Export restrictions: US escalates chip war with China

This article was first published by our colleagues at "Capital".

Export restrictions: US escalates chip war with China

This article was first published by our colleagues at "Capital".

It is an escalation in the geopolitical competition between China and the West: the USA, the Netherlands and Japan have agreed on stricter rules for the export of special chip production machines to China. For many, this may read like a small industry report at first glance, but the step has global implications.

Analysts are already talking about a "cold technology war". The focus is on access to top chips - a hidden champion from Europe called ASML plays a key role. The answers to the top questions about the chip conflict:

High-ranking security officials from the US, Japan and the Netherlands met at the White House in Washington on Friday to agree on stricter export restrictions for special machines that are required for modern chip factories. The new restrictions are apparently intended to paralyze the expansion of the Chinese semiconductor industry - and prevent the local production of top chips. So far, China has been dependent on international suppliers.

From the US perspective, access to high-end chips is a national security issue. Because they are not only installed in the latest smartphones, computers and self-driving cars, but may also be of interest for modern weapon systems.

The USA, Japan and the Netherlands have not yet provided any official information on the content of the new export restrictions. The details are therefore still unclear. According to research by Bloomberg, however, the export of immersion systems, a common variant of the so-called DUV lithography machines, is said to be one of the issues.

On Tuesday, the USA also followed up with a unilateral ban on the Chinese tech group Huawei. The US government apparently wants to freeze corresponding export licenses to prevent American companies from supplying equipment to Huawei. This is reported by several US media. Huawei has been trying to develop lithography machines "made in China" for some time - but so far without any significant success.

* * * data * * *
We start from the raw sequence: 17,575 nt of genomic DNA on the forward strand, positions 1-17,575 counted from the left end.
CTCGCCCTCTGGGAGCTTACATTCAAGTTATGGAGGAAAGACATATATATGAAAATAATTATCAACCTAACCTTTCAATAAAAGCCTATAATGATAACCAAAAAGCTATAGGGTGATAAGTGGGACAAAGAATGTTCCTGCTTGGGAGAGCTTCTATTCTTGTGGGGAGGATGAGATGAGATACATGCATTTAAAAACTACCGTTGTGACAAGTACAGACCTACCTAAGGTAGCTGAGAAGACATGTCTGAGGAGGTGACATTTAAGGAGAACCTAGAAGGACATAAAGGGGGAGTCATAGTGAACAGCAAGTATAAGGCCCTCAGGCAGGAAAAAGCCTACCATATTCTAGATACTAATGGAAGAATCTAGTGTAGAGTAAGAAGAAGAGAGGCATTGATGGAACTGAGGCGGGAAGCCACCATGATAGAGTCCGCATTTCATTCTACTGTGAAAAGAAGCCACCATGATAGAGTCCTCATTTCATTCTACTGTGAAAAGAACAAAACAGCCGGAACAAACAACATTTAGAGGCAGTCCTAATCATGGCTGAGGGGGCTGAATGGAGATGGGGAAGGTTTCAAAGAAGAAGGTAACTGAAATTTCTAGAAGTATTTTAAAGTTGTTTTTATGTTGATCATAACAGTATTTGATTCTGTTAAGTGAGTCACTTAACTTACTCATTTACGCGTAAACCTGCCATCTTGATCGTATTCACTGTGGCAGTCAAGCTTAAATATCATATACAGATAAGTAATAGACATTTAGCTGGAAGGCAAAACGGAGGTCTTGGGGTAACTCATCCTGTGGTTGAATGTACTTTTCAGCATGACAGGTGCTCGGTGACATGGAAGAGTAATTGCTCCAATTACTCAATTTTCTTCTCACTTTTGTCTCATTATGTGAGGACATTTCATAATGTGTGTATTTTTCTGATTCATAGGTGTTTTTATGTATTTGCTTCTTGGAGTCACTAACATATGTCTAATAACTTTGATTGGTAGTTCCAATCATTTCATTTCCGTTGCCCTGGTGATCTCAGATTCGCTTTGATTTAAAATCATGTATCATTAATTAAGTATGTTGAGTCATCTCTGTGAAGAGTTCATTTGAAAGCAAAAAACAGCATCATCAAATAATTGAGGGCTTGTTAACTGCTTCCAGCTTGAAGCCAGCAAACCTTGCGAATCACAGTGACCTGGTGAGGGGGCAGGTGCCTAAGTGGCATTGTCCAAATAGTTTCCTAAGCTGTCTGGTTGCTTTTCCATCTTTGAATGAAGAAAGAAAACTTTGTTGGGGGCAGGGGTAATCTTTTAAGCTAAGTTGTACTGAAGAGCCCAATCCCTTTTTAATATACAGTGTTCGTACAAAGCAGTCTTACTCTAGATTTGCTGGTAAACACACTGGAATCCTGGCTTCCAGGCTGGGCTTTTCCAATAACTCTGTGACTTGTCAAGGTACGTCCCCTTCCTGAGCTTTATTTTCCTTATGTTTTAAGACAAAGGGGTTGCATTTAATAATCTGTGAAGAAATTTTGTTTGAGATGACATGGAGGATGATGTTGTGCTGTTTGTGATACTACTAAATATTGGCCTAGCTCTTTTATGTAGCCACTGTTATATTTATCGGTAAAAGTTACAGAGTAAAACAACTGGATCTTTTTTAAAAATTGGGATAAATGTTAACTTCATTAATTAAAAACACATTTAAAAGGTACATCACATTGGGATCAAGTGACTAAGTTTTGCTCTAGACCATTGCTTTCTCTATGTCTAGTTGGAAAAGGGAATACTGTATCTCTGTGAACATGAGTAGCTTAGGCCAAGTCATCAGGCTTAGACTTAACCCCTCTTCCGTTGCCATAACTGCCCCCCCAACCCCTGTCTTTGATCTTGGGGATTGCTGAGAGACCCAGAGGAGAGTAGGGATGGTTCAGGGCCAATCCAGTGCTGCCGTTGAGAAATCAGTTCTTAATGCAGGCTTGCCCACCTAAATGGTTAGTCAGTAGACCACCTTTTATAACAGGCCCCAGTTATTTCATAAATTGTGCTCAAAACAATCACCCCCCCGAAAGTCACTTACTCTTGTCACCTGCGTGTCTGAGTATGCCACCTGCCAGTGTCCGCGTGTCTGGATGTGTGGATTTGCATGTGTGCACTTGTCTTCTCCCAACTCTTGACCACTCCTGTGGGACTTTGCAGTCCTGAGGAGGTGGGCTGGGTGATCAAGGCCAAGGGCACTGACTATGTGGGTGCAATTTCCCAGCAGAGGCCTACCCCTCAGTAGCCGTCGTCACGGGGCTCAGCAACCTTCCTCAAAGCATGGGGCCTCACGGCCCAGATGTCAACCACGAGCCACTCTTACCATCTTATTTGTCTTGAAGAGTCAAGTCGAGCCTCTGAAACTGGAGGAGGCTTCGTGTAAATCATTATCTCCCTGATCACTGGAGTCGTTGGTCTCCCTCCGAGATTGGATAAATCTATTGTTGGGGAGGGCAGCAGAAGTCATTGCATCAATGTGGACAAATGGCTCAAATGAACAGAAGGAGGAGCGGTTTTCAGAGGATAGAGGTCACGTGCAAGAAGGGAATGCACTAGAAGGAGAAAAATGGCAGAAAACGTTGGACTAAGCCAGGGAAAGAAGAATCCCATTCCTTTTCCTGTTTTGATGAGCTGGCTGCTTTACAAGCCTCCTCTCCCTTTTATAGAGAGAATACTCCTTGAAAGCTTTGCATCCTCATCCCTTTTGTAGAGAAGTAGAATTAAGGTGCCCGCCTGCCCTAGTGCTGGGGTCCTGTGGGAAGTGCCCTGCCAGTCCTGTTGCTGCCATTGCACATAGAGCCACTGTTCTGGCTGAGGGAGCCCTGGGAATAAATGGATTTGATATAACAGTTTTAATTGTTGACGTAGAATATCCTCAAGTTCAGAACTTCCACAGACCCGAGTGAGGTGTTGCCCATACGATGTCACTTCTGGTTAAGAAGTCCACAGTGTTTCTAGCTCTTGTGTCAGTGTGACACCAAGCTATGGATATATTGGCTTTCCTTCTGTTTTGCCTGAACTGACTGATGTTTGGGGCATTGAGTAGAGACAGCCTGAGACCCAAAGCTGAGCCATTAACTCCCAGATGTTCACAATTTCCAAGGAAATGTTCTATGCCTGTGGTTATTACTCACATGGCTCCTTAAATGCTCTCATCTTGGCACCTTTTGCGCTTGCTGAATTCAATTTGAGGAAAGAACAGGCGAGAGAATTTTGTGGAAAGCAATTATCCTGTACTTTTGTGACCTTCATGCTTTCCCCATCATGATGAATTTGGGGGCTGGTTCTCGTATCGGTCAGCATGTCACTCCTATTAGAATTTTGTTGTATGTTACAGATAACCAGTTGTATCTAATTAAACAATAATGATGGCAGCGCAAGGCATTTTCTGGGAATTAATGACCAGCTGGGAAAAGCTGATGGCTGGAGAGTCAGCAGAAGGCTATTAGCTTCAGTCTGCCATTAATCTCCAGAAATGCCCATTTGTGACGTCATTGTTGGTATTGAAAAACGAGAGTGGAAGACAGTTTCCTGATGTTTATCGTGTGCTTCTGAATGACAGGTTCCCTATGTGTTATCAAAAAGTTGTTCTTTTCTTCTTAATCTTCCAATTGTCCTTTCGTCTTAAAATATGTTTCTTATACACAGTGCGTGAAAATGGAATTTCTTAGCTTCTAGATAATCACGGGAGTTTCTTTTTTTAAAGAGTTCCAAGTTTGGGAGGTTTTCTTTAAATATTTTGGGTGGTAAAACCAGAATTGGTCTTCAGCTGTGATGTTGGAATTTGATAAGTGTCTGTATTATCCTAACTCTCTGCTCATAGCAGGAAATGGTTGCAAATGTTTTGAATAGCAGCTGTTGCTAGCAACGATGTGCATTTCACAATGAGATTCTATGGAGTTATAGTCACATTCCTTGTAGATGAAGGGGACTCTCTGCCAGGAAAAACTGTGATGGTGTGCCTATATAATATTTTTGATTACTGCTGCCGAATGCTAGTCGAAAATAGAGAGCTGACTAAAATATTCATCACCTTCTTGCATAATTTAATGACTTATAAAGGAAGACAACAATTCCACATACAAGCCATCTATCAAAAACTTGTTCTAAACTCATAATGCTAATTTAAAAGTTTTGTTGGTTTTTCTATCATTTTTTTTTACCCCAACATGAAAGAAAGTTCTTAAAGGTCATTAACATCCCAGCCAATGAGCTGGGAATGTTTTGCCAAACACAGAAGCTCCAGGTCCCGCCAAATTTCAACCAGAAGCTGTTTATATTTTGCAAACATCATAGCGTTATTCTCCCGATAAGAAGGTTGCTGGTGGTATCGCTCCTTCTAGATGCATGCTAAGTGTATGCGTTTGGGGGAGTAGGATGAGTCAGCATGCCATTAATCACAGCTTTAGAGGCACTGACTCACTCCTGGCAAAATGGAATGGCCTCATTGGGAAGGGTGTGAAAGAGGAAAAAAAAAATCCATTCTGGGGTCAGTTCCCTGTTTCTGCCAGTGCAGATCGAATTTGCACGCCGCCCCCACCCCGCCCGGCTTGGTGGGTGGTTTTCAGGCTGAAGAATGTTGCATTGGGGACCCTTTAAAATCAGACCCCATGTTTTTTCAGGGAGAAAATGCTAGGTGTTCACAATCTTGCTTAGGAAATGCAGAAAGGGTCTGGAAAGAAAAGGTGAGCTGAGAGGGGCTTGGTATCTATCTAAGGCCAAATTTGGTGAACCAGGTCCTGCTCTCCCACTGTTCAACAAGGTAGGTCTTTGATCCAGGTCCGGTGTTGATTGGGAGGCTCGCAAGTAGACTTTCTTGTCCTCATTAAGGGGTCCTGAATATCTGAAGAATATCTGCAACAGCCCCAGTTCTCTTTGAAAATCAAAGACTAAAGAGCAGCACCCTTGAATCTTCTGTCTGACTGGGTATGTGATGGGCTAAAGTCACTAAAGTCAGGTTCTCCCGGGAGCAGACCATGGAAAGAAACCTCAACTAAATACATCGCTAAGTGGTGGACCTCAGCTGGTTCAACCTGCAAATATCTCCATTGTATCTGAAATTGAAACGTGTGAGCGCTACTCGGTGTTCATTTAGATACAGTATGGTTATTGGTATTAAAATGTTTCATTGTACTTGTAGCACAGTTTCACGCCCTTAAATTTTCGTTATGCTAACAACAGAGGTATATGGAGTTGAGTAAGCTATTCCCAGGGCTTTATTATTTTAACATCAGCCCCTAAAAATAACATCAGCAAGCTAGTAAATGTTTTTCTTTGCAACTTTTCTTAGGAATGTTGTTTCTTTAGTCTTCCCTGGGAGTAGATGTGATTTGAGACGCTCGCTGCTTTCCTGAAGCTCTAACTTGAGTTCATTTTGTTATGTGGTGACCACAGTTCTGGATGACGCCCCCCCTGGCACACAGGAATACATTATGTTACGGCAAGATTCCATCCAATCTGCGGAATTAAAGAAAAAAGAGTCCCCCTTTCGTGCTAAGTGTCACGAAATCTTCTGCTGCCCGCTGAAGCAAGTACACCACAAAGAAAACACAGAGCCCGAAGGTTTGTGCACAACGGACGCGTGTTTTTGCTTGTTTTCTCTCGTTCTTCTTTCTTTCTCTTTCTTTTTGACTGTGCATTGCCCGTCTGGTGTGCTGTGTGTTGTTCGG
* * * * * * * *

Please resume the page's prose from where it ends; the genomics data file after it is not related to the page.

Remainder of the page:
Lithography machines are the heart of every chip factory. They print the tiny circuits on the silicon wafer. The following applies: the smaller the resolution, the more powerful the chip. This goes down to the nanometer range - and is therefore technically very demanding.

There are only three manufacturers in the world who master this technology: the Japanese companies Canon and Nikon and the Dutch company ASML. In total, they only produce a few hundred lithography machines each year. Access to them has therefore become a geopolitical matter.

China has long been cut off from part of the chip value chain. As early as 2018, the USA and the Netherlands agreed on an export ban for the most modern lithography machines on the market, which are based on so-called EUV technology. They are only made by ASML. What is new is that due to the three-way alliance with Japan, older machines of the so-called DUV generation are now also on the red list. This mainly affects models from ASML and Nikon.

"The export restrictions are definitely a setback for China," says Julia Hess, who researches the geopolitical role of semiconductors at the New Responsibility Foundation. Building new factories or expanding existing capacities for chips with a resolution of 14 nanometers or smaller would be unthinkable without DUV machines. These types of chips are used in the latest electronic devices, AI applications and smart cars, for example.

The export controls hit the Chinese semiconductor industry to the core, because circumnavigating the ban seems unlikely, at least for the foreseeable future. "China will not be able to develop these machines itself in the short or medium term," says chip expert Hess. The technological lead is simply too great.

The new rules could also cause problems in the existing factories in which the DUV systems are already installed. "Without manufacturer support, China would have a hard time keeping all of its DUV systems running over the long term," said Chris Miller, historian and author of Chip War. Because the highly complex machines are maintenance-intensive.

So far, however, it is still unclear whether the western chip alliance has only agreed on a sales ban - or whether service technicians will no longer be allowed to travel to China without consequences. The details of the new regulations will apparently be worked out in the coming months.